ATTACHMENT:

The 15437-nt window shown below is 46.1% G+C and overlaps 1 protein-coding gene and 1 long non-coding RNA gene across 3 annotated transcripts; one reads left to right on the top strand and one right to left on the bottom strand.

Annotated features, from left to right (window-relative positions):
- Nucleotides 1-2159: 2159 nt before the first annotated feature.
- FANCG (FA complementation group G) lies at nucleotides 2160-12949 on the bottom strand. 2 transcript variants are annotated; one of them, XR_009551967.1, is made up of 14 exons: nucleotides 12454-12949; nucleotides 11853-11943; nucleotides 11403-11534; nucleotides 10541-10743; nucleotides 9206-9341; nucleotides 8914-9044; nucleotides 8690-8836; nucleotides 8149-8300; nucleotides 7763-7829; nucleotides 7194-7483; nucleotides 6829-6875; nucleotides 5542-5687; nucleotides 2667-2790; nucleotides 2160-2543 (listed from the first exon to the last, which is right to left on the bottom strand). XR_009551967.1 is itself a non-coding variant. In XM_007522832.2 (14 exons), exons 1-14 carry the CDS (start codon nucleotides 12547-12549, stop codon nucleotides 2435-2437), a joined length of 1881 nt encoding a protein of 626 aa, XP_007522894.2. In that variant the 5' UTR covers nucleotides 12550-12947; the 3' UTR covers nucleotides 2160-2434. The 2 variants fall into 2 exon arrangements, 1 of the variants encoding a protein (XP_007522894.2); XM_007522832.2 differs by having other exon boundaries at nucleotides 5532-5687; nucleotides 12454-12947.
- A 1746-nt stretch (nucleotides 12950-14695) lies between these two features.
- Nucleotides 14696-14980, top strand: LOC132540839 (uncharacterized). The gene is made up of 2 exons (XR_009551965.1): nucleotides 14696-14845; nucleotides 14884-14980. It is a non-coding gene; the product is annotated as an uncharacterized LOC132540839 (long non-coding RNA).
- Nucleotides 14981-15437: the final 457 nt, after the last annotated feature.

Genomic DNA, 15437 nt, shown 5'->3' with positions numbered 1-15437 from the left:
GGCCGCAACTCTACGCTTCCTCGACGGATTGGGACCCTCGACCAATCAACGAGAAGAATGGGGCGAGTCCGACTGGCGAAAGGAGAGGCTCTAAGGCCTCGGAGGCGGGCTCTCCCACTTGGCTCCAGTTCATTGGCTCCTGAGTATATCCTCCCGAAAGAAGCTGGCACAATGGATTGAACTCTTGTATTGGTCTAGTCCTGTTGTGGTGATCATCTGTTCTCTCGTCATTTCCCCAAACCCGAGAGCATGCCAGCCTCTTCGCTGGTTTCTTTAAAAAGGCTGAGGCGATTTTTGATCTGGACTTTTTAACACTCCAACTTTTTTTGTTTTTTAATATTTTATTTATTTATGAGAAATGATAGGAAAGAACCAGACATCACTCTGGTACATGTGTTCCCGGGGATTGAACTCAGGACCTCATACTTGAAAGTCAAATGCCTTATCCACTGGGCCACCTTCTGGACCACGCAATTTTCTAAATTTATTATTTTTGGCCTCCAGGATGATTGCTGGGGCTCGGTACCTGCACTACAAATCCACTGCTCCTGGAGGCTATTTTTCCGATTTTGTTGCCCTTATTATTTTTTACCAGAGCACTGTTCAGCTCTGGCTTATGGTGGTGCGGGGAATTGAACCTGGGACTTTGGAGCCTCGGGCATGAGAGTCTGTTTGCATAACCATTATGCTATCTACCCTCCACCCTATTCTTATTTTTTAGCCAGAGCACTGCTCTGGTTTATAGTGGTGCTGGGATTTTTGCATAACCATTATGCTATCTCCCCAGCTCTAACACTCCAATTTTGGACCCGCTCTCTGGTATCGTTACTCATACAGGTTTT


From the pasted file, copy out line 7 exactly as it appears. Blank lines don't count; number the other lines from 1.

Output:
- Nucleotides 14981-15437: the final 457 nt, after the last annotated feature.